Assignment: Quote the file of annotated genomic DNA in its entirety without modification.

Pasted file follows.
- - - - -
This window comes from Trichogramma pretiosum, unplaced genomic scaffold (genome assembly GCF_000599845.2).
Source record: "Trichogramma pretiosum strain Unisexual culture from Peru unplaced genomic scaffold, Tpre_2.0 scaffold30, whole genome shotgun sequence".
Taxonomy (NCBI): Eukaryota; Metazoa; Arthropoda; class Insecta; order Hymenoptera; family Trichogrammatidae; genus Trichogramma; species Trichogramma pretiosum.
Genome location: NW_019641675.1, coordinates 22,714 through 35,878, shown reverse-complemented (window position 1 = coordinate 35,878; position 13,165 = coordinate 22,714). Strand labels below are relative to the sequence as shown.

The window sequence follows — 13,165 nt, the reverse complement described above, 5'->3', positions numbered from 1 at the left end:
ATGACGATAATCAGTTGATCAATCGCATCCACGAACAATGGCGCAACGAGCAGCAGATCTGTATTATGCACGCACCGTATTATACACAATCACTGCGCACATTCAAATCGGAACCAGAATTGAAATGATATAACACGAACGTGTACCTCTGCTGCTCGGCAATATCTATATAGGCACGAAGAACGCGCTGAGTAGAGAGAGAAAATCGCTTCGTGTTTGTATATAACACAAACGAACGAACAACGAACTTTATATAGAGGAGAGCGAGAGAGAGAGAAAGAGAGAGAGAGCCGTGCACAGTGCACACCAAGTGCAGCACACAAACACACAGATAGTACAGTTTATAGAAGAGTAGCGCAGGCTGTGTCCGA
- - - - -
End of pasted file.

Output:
This window comes from Trichogramma pretiosum, unplaced genomic scaffold (genome assembly GCF_000599845.2).
Source record: "Trichogramma pretiosum strain Unisexual culture from Peru unplaced genomic scaffold, Tpre_2.0 scaffold30, whole genome shotgun sequence".
Taxonomy (NCBI): Eukaryota; Metazoa; Arthropoda; class Insecta; order Hymenoptera; family Trichogrammatidae; genus Trichogramma; species Trichogramma pretiosum.
Genome location: NW_019641675.1, coordinates 22,714 through 35,878, shown reverse-complemented (window position 1 = coordinate 35,878; position 13,165 = coordinate 22,714). Strand labels below are relative to the sequence as shown.

The window sequence follows — 13,165 nt, the reverse complement described above, 5'->3', positions numbered from 1 at the left end:
ATGACGATAATCAGTTGATCAATCGCATCCACGAACAATGGCGCAACGAGCAGCAGATCTGTATTATGCACGCACCGTATTATACACAATCACTGCGCACATTCAAATCGGAACCAGAATTGAAATGATATAACACGAACGTGTACCTCTGCTGCTCGGCAATATCTATATAGGCACGAAGAACGCGCTGAGTAGAGAGAGAAAATCGCTTCGTGTTTGTATATAACACAAACGAACGAACAACGAACTTTATATAGAGGAGAGCGAGAGAGAGAGAAAGAGAGAGAGAGCCGTGCACAGTGCACACCAAGTGCAGCACACAAACACACAGATAGTACAGTTTATAGAAGAGTAGCGCAGGCTGTGTCCGA